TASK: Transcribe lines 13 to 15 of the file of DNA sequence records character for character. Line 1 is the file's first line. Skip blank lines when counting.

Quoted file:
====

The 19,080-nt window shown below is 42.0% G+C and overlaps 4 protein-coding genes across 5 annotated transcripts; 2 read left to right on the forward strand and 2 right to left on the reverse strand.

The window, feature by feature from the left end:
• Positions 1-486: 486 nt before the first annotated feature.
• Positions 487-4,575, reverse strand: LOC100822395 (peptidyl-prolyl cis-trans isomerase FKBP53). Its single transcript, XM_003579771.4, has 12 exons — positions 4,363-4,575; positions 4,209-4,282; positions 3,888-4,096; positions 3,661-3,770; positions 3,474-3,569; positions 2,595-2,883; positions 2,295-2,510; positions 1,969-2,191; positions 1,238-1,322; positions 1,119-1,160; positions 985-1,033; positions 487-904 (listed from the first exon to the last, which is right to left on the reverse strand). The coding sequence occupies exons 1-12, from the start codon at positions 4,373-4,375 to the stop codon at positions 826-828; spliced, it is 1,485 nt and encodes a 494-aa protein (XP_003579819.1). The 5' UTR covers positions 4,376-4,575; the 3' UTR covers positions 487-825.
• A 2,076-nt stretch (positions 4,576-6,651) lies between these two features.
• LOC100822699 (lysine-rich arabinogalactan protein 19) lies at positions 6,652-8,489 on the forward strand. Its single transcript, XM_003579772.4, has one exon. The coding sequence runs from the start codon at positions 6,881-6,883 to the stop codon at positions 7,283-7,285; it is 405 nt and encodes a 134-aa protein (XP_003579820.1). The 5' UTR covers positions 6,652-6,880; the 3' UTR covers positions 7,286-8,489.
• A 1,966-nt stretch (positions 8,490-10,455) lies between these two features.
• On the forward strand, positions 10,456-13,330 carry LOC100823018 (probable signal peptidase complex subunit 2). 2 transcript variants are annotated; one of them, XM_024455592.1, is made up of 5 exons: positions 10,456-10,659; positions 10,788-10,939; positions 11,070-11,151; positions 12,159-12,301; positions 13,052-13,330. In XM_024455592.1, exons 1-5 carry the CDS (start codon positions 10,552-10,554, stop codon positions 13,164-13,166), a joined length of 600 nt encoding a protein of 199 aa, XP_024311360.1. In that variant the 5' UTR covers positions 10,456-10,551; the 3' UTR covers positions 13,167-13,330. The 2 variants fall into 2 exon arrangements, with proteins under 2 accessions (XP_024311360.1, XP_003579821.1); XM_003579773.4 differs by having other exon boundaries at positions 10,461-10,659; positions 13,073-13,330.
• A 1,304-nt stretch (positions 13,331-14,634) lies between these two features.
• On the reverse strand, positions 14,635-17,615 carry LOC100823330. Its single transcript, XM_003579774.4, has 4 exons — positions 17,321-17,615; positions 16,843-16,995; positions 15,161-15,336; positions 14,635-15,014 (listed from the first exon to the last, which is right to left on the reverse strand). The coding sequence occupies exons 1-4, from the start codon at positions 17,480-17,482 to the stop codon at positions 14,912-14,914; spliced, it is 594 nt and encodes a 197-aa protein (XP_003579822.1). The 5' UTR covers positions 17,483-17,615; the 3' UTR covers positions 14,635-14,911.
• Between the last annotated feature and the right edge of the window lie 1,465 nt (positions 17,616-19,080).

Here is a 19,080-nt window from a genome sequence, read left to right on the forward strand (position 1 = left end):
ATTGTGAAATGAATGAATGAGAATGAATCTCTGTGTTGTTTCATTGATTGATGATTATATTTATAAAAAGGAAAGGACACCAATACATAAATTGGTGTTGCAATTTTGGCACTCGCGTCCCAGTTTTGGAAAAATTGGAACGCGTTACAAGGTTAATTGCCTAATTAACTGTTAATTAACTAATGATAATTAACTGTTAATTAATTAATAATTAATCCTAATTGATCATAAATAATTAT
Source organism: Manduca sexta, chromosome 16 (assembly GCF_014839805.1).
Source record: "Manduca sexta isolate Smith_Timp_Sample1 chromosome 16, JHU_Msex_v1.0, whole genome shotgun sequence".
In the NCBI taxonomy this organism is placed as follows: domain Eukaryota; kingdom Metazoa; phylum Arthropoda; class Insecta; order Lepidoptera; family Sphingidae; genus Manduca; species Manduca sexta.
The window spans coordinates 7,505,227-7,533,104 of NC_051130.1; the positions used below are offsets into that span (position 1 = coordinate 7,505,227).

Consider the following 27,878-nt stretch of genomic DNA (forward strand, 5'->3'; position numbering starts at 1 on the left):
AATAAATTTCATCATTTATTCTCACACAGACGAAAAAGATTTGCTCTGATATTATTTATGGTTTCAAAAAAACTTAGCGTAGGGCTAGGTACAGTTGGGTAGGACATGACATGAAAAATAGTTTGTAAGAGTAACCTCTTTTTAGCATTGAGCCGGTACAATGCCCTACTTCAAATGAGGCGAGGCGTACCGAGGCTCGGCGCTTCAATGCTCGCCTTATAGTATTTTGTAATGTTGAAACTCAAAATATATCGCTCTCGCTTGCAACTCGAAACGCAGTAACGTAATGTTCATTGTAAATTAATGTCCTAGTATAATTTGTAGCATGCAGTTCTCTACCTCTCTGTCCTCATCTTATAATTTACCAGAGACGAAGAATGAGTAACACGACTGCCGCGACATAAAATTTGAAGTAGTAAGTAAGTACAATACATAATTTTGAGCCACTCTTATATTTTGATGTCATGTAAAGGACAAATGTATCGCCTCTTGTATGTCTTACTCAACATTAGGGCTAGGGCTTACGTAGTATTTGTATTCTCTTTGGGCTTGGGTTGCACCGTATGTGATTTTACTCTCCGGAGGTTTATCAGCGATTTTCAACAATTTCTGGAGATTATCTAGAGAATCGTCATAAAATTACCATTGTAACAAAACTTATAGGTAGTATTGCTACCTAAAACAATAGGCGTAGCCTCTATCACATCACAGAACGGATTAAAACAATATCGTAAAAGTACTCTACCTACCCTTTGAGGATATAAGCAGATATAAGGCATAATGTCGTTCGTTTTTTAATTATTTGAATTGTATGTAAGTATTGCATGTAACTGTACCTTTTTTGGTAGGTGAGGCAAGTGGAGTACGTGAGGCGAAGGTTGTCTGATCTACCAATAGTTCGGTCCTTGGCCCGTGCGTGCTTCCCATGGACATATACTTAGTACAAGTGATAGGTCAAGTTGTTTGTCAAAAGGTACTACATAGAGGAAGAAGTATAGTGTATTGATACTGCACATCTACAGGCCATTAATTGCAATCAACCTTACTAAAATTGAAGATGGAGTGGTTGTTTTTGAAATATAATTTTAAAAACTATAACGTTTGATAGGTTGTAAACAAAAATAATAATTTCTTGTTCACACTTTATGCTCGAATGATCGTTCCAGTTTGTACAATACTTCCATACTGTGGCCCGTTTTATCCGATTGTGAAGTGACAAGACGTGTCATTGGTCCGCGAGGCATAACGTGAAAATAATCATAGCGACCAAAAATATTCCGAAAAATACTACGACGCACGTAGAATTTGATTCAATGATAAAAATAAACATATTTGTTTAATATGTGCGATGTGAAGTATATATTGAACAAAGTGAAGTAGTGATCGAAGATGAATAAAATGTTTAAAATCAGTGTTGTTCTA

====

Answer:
ATTGTGAAATGAATGAATGAGAATGAATCTCTGTGTTGTTTCATTGATTGATGATTATATTTATAAAAAGGAAAGGACACCAATACATAAATTGGTGTTGCAATTTTGGCACTCGCGTCCCAGTTTTGGAAAAATTGGAACGCGTTACAAGGTTAATTGCCTAATTAACTGTTAATTAACTAATGATAATTAACTGTTAATTAATTAATAATTAATCCTAATTGATCATAAATAATTAT
Source organism: Manduca sexta, chromosome 16 (assembly GCF_014839805.1).
Source record: "Manduca sexta isolate Smith_Timp_Sample1 chromosome 16, JHU_Msex_v1.0, whole genome shotgun sequence".